The 5th Gas Summit of the Gas Exporting Countries Forum (GECF) is convening in Malabo, Equatorial Guinea this week, attended by heads of state of GECF Member Countries and hundreds of African executives and leaders of the gas industry. As natural gas becomes a central pivot of Africa’s energy transition, the Summit will be supporting key developments shaping Africa’s natural gas sector while bringing global attention to the contribution African markets play in a growing global gas economy.
Half of the Forum’s members are African, including Algeria, Egypt, Equatorial Guinea, Libya, Nigeria and Angola, who was the last member to join in 2018. For these countries, gas represents not only a key export commodity but also a resource with the potential to deeply transform local industries and economies.
As the world undergoes deep energy transitions towards cleaner and more sustainable sources of energy, natural gas has become central to African nations and global energy importers. While LNG has already supported the growth of world-class industries in countries like Nigeria, Angola or Equatorial Guinea, natural gas has also been able to power industries and homes across Africa. The development of a robust gas-value chain can not only help solve sub-Saharan Africa’s electricity shortage, but also bring power to manufacturing industries and start-ups across the continent.
With the gas presenting long-term investment opportunities and improved energy access, the GECF Summit lands in Equatorial Guinea at an opportune time for gas developments on the continent.
“The GECF Summit is organized for the first time on African soil, marking the growing importance of our continent for the global gas value chain,” declared H.E. Gabriel Mbaga Obieng Lima, Minister of Mines and Hydrocarbons of Equatorial Guinea. “Such summit and seminars are important to guide African nations in their transition to a gas-based economy. Only through such discussions can we keep growing as an industry,” added the minister.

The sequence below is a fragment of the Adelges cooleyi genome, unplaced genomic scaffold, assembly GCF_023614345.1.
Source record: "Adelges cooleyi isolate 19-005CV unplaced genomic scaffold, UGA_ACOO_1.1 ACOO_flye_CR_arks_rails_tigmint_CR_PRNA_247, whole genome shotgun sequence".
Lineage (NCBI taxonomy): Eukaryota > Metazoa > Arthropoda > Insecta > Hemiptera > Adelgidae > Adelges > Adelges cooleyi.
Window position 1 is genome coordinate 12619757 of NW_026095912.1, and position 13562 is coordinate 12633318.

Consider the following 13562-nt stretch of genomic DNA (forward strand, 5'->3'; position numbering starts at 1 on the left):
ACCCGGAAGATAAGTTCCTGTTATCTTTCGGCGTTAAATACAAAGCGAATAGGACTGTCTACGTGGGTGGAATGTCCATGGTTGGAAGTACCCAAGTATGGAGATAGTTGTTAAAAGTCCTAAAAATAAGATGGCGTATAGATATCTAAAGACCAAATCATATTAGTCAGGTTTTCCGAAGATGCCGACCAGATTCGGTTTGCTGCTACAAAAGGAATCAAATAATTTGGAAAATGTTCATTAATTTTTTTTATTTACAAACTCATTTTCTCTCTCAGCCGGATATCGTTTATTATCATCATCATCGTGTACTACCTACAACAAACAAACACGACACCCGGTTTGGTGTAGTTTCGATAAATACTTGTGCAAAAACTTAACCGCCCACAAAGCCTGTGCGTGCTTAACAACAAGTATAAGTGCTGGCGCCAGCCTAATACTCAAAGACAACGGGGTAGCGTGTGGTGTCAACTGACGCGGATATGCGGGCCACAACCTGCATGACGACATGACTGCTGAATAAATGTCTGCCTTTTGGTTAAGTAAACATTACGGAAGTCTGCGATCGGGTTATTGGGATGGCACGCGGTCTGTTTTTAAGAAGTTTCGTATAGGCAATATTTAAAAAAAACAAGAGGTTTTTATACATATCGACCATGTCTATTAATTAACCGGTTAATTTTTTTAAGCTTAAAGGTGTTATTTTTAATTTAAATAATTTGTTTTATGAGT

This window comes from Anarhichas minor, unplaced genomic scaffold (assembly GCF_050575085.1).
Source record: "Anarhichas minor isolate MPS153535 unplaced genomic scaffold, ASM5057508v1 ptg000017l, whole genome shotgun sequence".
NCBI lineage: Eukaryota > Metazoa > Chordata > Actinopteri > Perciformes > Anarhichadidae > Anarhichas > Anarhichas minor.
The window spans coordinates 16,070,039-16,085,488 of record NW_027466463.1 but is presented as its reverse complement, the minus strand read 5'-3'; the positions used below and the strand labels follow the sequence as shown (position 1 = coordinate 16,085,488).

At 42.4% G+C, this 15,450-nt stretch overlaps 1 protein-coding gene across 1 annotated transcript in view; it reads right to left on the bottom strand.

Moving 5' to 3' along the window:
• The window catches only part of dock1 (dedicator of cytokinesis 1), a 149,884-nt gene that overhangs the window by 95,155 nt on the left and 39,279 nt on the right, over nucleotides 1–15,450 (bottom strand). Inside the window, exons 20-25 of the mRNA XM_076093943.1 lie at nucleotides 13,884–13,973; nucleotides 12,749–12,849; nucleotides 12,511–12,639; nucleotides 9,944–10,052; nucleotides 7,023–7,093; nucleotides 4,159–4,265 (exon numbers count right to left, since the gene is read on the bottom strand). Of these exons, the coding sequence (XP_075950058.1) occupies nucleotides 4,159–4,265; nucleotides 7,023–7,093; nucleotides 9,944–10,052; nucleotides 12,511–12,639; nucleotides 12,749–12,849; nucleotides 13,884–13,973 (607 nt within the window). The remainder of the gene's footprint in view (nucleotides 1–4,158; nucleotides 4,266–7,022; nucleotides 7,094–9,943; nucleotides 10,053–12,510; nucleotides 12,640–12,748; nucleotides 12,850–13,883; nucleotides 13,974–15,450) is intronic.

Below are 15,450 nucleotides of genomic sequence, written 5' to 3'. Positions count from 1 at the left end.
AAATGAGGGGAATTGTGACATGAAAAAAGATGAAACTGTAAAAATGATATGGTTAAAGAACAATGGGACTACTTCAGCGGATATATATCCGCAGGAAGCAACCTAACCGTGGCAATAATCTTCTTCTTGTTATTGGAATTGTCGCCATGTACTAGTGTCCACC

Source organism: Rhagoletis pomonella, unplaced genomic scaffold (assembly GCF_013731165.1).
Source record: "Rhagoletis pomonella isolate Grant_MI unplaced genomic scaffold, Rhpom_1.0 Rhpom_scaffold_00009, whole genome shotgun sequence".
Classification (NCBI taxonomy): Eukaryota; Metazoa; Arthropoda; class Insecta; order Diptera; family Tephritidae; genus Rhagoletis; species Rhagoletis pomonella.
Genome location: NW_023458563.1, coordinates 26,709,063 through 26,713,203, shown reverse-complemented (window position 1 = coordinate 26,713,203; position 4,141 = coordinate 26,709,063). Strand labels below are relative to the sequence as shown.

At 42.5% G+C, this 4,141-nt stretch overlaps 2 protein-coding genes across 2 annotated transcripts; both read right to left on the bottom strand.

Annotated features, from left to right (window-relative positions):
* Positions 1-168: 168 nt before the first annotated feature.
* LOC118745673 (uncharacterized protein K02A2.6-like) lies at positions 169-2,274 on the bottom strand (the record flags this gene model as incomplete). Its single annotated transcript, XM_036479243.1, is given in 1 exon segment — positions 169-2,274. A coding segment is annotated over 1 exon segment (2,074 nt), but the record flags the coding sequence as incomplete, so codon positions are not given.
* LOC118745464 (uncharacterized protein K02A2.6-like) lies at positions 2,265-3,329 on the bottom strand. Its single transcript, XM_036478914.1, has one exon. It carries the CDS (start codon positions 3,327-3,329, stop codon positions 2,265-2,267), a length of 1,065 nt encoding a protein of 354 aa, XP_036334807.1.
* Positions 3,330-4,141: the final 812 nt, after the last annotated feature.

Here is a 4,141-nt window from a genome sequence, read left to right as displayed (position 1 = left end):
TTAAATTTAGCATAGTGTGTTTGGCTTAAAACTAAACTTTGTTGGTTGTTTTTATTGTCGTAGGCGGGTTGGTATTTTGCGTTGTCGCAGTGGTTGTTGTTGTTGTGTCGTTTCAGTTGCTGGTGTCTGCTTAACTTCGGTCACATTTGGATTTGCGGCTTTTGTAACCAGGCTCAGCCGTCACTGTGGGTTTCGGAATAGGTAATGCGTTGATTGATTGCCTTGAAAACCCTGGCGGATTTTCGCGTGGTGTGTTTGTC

Earlier this year, Dr Yury Sentyurin, Secretary General of GECF noted that member countries had added “substantial shares” to total gas production in Africa, with a recorded 263 billion cubic meters to marketed gas production which accounted for 93 percent of the total gas produced on the continent.
Speaking to accelerated activities in Africa’s gas sector, initiatives such as the LNG2Africa led by the Equatorial Guinea government are crucial in bringing energy and natural gas, in particular, to Africa’s power sector.
With this, the continent is seeing world-class projects either come online or make significant progress towards development. In Cameroon for instance, Golar LNG launched the pioneering floating liquefied natural gas (FLNG) project alongside off-taker Gazprom and Perenco.
With recent FIDs, markets such as Senegal and Mozambique are as also showing great potential in LNG. The same can be said for Nigeria where NLNG has been extremely successful and stakeholders are expecting to reach year-end FID on the train-7 expansion project and first gas by 2023.
“The power of natural gas to create jobs, support entrepreneurship and provide energy to local industries in Africa cannot be under-estimated,” declared Nj Ayuk, Executive Chairman of the African Energy Chamber and CEO of the Centurion Law Group. “Africa has managed to take advantage of its gas to some extent, but more needs to be done. Gas monetization at home needs to be promoted. New gas producers and exporters like Senegal, Mauritania and Mozambique need to be given support and guidance on how to build world-class industries. GECF is the ideal platform for member and non-member countries to shape the future of this industry,” added Ayuk.
In parallel, the GECF 2nd International Gas Seminar will be taking place tomorrow and includes sessions and presentations from public and private sector gas sector leaders from across the spectrum of natural gas operations, and from across the globe.